Background. We have previously shown that infants who were extremely low birth weight (ELBW) are particularly vulnerable to problems related to inattention and hyperactivity at school age. It is not known whether these problems persist to adolescence.

Objective. To explore and compare the levels of psychopathology in a regional cohort of ELBW infants and sociodemographically matched term controls as reported by teens and their parents.

Design/Methods. Cross-sectional cohort study/geographically defined region.

Participants. Teens: ELBW 141/169 (83%) and control 122/145 (84%), aged 12 to 16 years. Parents: ELBW 143/169 (85%) and control 123/145 (85%). Both cohorts and their parents completed the Ontario Child Health Study-Revised questionnaire with 6 behavioral subsca1es: conduct disorder, oppositional defiant disorder, attention-deficit/hyperactivity disorder (ADHD), overanxious, separation anxiety, and depression.

Results. By teen self-report, there were no significant differences between ELBW and control teens on any of the 6 subscale scores. However, parents of ELBW teens reported significantly higher scores than parents of control for depression and ADHD based on 2-way analysis of variance (group × gender). Comparison within teen/parent dyads showed that both cohorts of teens reported significantly higher scores than their parents. Multivariable analyses on behavioral subscale scores demonstrated a number of variables that were significant predictors by parent report: group (ELBW vs control), gender, family function, developmental quotient, maternal mood, and socioeconomic status; no predictors were significant by teen report. There were no statistically significant interaction effects for any of the models. These models explained a greater percent of the variance in behavioral scores for parents than for teens (12.5%–22.0% vs 3.4%–8.2%). Results were similar when teens with neurosensory impairment were excluded.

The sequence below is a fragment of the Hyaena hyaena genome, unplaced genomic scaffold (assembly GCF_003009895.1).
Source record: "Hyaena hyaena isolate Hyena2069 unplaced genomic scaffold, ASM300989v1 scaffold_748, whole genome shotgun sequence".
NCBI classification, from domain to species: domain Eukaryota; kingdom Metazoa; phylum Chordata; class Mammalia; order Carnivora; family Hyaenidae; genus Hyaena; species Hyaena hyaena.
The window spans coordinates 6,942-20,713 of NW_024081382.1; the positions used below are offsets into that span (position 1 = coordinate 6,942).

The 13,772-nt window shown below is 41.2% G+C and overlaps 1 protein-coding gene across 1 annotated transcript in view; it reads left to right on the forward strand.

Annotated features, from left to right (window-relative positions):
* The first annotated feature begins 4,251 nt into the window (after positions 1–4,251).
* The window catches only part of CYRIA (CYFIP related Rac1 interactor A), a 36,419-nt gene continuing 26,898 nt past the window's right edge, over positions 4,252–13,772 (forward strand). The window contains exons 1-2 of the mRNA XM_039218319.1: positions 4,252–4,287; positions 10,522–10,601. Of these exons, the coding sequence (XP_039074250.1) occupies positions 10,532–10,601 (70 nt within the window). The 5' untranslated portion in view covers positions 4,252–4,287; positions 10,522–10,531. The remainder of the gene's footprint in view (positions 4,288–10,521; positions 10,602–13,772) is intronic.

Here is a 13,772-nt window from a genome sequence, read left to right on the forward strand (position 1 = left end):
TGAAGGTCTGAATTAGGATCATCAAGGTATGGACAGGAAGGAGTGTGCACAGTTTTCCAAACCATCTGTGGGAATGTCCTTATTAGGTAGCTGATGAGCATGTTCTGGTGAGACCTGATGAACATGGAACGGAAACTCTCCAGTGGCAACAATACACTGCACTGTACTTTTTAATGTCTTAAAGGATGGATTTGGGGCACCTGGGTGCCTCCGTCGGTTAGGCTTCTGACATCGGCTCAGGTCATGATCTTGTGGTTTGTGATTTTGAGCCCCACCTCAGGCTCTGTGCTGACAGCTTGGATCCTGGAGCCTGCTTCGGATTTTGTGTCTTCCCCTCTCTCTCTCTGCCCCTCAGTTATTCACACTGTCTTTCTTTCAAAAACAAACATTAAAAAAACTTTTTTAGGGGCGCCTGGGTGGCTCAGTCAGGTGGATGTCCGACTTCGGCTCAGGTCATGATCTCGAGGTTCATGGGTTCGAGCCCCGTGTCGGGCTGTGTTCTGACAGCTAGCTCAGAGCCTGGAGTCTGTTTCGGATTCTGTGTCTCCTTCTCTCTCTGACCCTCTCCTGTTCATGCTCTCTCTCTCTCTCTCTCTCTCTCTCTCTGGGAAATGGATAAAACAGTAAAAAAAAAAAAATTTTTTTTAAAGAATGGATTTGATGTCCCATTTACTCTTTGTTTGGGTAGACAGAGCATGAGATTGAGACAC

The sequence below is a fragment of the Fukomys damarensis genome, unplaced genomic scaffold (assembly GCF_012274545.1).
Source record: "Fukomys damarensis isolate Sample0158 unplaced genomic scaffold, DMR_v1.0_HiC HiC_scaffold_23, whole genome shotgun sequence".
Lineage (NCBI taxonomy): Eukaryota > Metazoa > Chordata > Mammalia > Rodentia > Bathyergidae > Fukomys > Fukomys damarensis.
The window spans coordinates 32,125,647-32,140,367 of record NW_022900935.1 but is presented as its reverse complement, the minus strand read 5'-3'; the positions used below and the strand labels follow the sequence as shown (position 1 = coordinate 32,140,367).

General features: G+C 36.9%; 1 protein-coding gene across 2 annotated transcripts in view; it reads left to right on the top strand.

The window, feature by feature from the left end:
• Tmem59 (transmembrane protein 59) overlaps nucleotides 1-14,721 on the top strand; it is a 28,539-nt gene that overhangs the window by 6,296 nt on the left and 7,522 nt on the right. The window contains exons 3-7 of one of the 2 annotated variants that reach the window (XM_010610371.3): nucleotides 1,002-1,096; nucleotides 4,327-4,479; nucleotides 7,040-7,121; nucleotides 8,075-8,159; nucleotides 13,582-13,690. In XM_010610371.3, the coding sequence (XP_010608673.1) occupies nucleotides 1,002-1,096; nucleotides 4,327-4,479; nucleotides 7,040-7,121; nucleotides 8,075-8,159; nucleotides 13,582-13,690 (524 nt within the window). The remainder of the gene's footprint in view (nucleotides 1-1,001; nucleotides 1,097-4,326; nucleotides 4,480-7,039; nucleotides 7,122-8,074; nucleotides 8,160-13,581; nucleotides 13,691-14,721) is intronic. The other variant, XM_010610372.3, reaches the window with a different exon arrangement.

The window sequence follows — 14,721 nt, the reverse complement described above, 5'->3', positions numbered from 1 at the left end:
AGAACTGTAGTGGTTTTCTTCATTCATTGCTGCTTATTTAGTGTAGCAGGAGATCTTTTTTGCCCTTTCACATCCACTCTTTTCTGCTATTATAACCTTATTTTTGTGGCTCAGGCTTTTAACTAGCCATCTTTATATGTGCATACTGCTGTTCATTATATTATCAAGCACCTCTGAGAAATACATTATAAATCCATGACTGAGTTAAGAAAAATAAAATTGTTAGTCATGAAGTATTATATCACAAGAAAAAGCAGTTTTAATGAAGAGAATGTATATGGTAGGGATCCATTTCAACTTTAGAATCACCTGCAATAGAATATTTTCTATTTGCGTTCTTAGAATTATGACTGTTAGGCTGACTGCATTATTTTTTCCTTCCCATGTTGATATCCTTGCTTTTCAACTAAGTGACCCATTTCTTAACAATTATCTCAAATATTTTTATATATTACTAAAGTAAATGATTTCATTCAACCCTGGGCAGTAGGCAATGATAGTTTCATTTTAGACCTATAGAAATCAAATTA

Conclusions. This study is unique in the inclusion of both parent and teen self-report of behaviors. Significant differences were apparent only by parent report for ADHD and depression among ELBW teens. Significant predictors of behavioral scores for parents include group, gender, family function, developmental quotient, maternal mood, and socioeconomic status.

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